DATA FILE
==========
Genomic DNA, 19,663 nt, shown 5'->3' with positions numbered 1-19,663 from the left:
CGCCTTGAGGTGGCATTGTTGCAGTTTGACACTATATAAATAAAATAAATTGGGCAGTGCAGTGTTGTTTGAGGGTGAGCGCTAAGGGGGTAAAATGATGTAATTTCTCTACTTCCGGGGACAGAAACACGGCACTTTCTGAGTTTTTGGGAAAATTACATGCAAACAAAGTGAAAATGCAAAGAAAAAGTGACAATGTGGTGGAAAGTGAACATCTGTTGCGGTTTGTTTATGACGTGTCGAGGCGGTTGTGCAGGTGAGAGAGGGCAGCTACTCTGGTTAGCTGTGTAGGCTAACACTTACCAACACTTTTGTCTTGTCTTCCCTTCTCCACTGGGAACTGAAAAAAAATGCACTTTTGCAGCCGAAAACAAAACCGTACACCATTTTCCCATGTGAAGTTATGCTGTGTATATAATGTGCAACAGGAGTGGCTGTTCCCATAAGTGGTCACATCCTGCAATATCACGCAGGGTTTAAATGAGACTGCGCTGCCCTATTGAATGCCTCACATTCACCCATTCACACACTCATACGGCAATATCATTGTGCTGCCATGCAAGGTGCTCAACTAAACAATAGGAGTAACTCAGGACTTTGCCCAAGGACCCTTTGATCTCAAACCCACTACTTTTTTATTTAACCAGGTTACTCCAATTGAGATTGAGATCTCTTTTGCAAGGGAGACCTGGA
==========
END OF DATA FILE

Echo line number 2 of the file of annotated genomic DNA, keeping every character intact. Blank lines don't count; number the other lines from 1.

CGCCTTGAGGTGGCATTGTTGCAGTTTGACACTATATAAATAAAATAAATTGGGCAGTGCAGTGTTGTTTGAGGGTGAGCGCTAAGGGGGTAAAATGATGTAATTTCTCTACTTCCGGGGACAGAAACACGGCACTTTCTGAGTTTTTGGGAAAATTACATGCAAACAAAGTGAAAATGCAAAGAAAAAGTGACAATGTGGTGGAAAGTGAACATCTGTTGCGGTTTGTTTATGACGTGTCGAGGCGGTTGTGCAGGTGAGAGAGGGCAGCTACTCTGGTTAGCTGTGTAGGCTAACACTTACCAACACTTTTGTCTTGTCTTCCCTTCTCCACTGGGAACTGAAAAAAAATGCACTTTTGCAGCCGAAAACAAAACCGTACACCATTTTCCCATGTGAAGTTATGCTGTGTATATAATGTGCAACAGGAGTGGCTGTTCCCATAAGTGGTCACATCCTGCAATATCACGCAGGGTTTAAATGAGACTGCGCTGCCCTATTGAATGCCTCACATTCACCCATTCACACACTCATACGGCAATATCATTGTGCTGCCATGCAAGGTGCTCAACTAAACAATAGGAGTAACTCAGGACTTTGCCCAAGGACCCTTTGATCTCAAACCCACTACTTTTTTATTTAACCAGGTTACTCCAATTGAGATTGAGATCTCTTTTGCAAGGGAGACCTGGA